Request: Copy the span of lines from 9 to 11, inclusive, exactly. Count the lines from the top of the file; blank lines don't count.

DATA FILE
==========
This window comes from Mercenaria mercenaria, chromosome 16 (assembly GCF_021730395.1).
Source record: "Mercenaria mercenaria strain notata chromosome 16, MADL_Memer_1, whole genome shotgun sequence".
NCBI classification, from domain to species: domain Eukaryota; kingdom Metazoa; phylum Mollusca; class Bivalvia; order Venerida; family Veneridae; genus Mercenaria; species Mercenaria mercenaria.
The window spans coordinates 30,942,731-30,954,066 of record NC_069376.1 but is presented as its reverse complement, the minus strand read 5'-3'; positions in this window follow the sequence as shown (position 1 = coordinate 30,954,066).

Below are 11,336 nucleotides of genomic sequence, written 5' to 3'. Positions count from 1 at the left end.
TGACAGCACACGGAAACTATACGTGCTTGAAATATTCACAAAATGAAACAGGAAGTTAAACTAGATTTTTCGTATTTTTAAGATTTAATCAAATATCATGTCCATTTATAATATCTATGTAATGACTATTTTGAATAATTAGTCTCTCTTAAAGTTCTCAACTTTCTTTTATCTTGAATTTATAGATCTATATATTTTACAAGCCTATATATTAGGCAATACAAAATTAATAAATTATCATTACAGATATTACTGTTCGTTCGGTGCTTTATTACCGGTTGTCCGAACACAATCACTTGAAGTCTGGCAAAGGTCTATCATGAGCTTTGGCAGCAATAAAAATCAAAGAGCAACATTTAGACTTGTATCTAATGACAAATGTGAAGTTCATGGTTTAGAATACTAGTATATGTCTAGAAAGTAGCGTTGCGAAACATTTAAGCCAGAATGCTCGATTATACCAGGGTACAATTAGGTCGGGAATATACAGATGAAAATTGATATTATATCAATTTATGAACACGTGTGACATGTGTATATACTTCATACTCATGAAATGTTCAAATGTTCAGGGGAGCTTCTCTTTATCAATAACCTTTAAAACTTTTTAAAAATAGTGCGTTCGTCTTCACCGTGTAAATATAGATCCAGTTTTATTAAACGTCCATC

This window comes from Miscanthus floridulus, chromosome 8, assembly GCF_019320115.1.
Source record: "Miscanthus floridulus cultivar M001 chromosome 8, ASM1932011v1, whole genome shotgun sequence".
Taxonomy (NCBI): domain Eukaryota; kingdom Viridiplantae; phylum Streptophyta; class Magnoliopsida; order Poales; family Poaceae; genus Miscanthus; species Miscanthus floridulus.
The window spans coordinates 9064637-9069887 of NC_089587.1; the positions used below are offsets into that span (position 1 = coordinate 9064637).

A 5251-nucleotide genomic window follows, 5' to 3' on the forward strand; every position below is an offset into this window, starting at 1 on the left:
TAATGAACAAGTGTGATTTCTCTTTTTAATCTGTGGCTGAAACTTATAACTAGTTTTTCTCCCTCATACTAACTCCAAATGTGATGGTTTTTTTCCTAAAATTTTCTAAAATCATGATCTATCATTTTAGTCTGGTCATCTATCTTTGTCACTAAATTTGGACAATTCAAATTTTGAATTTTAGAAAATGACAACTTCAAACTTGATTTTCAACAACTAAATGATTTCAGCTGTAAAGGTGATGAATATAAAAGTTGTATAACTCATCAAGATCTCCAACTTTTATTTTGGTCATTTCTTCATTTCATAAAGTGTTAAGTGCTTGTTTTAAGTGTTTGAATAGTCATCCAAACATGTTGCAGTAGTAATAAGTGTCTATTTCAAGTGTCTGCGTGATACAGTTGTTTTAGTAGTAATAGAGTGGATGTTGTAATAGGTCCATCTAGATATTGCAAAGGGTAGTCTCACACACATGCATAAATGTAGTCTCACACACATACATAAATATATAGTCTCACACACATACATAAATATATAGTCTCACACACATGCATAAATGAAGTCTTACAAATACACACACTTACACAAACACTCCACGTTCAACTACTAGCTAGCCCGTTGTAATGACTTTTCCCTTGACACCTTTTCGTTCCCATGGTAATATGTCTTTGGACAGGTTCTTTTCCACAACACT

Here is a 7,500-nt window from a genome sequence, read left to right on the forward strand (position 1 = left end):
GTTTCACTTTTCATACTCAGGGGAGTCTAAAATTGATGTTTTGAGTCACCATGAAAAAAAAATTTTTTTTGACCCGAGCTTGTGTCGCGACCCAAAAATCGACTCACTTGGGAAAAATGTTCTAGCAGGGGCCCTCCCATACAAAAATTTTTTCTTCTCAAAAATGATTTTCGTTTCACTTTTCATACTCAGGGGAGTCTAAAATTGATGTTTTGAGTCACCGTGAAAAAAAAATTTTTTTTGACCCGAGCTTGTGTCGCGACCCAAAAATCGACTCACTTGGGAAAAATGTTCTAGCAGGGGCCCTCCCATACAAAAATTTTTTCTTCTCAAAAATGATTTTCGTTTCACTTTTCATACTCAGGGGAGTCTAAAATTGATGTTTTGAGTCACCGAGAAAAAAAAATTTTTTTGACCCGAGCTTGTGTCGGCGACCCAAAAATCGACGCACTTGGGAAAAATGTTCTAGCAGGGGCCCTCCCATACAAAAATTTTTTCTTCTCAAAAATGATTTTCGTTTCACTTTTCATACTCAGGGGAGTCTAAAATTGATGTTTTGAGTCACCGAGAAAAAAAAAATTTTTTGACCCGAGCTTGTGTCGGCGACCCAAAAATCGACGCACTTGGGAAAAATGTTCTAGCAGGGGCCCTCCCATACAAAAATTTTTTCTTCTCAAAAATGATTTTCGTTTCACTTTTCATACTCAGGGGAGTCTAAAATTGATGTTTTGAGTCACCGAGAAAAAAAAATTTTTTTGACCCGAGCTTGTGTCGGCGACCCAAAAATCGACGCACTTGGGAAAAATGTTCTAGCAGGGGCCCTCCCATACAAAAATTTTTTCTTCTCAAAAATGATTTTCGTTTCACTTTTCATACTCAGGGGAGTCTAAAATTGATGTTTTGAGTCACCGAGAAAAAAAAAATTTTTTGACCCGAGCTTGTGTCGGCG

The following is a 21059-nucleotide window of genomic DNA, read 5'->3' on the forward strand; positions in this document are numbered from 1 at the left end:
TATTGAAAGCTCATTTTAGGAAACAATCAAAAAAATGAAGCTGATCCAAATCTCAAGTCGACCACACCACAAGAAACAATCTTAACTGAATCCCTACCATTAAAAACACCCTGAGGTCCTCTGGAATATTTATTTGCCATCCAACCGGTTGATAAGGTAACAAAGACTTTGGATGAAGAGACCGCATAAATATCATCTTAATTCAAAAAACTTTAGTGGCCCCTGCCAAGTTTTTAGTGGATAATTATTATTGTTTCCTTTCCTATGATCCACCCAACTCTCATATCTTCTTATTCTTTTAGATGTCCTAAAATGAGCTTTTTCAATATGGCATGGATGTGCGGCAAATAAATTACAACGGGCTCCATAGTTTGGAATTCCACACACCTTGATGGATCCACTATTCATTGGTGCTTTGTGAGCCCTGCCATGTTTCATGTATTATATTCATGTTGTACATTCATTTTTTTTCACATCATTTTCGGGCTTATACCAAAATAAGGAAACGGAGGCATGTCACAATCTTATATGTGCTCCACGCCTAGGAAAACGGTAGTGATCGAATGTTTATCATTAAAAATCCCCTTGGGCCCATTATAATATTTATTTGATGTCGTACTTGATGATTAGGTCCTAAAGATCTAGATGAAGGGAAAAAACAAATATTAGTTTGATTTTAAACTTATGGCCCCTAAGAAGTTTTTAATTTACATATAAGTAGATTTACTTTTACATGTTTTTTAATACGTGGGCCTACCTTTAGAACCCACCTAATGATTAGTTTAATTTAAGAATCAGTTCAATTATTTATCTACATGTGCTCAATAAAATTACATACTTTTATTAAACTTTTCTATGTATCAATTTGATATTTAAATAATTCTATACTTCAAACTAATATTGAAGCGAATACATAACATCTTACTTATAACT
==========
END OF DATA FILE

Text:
Taxonomy (NCBI): domain Eukaryota; kingdom Viridiplantae; phylum Streptophyta; class Magnoliopsida; order Poales; family Poaceae; genus Miscanthus; species Miscanthus floridulus.
The window spans coordinates 9064637-9069887 of NC_089587.1; the positions used below are offsets into that span (position 1 = coordinate 9064637).

A 5251-nucleotide genomic window follows, 5' to 3' on the forward strand; every position below is an offset into this window, starting at 1 on the left: